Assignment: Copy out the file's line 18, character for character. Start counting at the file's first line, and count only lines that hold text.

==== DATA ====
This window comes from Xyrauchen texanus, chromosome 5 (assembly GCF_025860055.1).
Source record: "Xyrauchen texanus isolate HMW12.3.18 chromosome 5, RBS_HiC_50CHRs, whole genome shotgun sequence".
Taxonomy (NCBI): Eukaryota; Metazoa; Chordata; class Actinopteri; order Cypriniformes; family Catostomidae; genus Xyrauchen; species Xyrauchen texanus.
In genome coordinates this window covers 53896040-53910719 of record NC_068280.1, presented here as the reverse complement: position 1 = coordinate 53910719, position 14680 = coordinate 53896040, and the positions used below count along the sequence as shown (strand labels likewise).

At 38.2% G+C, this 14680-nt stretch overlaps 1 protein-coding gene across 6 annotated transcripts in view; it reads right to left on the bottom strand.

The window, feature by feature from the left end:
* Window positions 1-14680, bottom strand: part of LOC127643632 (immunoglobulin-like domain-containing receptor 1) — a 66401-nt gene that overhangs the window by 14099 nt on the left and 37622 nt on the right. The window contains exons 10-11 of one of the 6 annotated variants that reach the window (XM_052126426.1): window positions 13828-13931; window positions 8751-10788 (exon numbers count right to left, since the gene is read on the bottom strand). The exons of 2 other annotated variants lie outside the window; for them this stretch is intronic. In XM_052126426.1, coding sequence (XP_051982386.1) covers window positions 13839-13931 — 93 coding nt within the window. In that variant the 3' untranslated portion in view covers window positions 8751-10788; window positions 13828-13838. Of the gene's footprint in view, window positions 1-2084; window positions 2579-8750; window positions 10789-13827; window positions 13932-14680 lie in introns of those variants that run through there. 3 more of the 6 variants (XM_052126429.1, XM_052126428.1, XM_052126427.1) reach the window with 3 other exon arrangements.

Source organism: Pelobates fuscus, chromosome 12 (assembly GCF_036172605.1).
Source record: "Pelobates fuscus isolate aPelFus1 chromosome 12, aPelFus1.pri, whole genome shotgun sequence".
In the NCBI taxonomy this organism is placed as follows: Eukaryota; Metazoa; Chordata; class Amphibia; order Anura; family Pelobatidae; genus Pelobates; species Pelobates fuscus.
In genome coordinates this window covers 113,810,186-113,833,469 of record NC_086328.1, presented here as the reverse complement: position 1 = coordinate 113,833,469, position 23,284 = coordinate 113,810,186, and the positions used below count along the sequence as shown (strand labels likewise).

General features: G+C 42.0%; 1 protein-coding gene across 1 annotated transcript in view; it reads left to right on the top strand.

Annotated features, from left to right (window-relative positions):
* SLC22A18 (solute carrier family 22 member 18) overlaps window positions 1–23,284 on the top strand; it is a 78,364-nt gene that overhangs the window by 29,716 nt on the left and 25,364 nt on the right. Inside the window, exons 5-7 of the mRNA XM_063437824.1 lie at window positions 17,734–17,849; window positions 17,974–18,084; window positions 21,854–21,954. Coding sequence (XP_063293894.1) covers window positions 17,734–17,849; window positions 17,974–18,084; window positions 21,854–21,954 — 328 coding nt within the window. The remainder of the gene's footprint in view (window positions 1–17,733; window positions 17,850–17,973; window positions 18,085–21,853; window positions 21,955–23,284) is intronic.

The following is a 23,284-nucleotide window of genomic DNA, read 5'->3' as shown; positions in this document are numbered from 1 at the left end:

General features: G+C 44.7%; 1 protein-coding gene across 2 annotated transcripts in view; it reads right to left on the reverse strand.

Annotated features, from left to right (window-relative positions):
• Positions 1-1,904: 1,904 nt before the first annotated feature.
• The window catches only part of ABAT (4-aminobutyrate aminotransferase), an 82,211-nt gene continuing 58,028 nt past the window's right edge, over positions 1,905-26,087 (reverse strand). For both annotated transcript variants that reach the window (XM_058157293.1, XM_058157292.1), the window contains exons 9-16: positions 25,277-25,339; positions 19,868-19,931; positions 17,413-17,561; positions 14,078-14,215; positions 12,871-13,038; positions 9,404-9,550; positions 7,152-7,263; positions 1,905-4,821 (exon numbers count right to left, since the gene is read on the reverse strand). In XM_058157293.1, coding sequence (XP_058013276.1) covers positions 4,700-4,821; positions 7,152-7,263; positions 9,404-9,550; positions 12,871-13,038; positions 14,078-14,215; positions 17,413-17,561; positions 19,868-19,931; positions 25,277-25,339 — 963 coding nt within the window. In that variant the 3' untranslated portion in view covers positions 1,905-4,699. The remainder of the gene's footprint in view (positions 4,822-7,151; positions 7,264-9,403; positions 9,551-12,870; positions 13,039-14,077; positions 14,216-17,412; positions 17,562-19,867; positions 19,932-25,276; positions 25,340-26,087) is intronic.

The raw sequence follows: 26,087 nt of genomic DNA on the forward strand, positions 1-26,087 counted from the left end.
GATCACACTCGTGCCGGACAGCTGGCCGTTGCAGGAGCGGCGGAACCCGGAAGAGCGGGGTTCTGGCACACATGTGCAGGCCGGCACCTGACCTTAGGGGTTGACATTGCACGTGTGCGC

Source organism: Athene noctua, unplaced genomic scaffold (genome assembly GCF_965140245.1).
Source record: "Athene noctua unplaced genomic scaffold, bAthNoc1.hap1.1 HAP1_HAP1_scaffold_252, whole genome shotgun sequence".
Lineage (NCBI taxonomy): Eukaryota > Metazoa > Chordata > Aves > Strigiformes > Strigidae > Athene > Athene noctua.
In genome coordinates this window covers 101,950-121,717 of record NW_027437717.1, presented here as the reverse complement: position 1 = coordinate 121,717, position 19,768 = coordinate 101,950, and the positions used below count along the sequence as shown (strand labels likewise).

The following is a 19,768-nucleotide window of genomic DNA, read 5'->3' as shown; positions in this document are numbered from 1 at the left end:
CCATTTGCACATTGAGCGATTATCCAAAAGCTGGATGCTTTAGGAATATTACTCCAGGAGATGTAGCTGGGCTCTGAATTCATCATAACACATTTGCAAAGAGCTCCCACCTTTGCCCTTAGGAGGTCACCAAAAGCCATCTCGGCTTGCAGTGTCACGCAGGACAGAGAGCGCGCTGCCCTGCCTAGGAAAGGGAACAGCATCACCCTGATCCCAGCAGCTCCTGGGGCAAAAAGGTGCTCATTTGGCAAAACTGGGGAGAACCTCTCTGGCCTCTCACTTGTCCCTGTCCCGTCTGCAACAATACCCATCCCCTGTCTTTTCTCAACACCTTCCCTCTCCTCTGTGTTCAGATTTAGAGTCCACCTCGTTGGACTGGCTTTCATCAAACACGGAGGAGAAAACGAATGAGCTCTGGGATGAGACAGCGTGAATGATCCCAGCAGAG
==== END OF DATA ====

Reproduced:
• Positions 1-1,904: 1,904 nt before the first annotated feature.